Just In: Findings On Evidence In Family Courts

Here’s to hoping that the ever-increasing number of LIP’s (due to swingeing legal aid cuts in an era of austerity) continue forcing judges to actually do their jobs (instead of merely rubber-stamping often false, misleading and inaccurate LA concerns) to bring back the needle towards equilibrium over compulsory state intervention in established family life.
“Every single child who took part, said they wanted the option to be able to speak to their judge directly.”

Researching Reform

A report just published highlights new findings about research and evidence use in family courts.

The Nuffield Foundation, along with several universities, research organisations and adoption and fostering academy CORAM BAAF, created “Towards a National Family Justice Observatory”, a scoping study which aims to identify what role the latest evidence and research can play in child welfare proceedings.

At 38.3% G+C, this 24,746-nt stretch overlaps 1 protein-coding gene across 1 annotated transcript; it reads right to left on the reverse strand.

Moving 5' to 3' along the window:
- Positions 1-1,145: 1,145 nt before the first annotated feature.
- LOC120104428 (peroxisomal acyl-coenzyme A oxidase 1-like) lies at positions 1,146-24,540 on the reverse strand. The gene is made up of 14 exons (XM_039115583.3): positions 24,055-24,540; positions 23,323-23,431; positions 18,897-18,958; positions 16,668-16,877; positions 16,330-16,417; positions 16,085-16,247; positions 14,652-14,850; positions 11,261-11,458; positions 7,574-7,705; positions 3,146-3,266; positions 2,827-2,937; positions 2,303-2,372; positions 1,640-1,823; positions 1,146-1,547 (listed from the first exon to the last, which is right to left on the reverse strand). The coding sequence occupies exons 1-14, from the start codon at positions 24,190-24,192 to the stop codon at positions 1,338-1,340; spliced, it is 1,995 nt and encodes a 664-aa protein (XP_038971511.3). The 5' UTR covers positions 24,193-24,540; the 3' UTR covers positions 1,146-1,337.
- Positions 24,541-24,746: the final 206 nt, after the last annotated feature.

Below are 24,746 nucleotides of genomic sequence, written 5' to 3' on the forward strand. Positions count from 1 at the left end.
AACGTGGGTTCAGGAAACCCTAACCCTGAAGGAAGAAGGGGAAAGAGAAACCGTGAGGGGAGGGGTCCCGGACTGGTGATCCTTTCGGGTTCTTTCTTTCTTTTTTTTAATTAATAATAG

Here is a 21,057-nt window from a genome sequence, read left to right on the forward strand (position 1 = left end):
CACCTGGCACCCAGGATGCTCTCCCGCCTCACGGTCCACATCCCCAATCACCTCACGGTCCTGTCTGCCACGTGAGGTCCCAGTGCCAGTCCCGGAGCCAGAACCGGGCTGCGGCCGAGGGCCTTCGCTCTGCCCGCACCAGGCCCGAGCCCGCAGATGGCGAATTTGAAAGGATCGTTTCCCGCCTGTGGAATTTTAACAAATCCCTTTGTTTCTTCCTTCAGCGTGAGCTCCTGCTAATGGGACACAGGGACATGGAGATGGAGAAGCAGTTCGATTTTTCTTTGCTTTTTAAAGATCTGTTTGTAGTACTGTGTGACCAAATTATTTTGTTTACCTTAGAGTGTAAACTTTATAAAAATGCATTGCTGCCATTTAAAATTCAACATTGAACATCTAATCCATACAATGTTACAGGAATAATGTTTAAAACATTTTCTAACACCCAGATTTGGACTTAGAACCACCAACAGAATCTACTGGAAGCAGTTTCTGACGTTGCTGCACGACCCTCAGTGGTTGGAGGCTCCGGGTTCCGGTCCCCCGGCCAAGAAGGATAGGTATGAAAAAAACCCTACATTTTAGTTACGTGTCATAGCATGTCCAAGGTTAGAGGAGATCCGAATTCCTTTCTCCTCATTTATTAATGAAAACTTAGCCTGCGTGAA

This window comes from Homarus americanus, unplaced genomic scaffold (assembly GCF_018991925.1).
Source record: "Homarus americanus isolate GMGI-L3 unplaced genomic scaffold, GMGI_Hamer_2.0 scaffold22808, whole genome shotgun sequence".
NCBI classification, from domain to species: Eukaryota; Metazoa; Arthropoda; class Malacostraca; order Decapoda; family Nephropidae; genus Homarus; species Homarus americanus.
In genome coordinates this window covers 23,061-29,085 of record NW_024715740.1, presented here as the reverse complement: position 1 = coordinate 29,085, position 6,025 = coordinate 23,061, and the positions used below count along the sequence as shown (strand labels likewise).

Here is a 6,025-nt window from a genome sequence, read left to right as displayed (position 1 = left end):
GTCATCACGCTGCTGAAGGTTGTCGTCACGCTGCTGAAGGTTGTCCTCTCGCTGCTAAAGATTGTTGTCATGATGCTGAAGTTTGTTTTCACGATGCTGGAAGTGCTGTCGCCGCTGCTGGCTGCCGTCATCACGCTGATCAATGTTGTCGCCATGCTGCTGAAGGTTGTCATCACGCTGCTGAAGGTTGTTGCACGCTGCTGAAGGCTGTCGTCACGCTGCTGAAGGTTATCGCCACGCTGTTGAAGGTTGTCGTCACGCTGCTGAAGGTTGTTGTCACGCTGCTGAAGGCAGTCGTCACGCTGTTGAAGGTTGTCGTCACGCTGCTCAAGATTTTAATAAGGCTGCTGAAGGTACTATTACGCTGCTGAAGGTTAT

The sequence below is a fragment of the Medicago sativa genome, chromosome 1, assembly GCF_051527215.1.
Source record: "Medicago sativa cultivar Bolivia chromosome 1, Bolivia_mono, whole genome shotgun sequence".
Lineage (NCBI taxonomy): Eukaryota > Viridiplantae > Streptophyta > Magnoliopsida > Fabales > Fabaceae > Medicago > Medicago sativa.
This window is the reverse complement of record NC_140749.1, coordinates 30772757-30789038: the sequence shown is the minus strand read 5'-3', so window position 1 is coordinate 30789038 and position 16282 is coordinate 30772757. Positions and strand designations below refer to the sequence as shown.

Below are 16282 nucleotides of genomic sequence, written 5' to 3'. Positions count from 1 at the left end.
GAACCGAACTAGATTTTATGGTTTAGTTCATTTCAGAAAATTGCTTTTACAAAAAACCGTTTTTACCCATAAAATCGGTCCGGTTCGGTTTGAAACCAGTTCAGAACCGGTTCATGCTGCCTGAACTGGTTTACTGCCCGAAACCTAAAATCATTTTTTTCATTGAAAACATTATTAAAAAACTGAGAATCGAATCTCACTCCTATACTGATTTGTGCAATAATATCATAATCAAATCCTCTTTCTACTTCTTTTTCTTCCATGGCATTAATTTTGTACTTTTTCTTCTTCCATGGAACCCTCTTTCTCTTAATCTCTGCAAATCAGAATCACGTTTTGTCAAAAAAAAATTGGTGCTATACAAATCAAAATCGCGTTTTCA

The study includes a consultation, which took place in September 2016 and which Researching Reform completed – you can see our answers here. It is this consultation which forms the basis of the recently publicised report.

Who Took Part

The consultation wanted to understand the research evidence needs of stakeholders and
opportunities and barriers to the application of research evidence in policy and practice.

The findings were interesting. At a healthy 64 pages, we haven’t had a chance to comb through the whole report yet (you’ll need at least 30 tea bags and…

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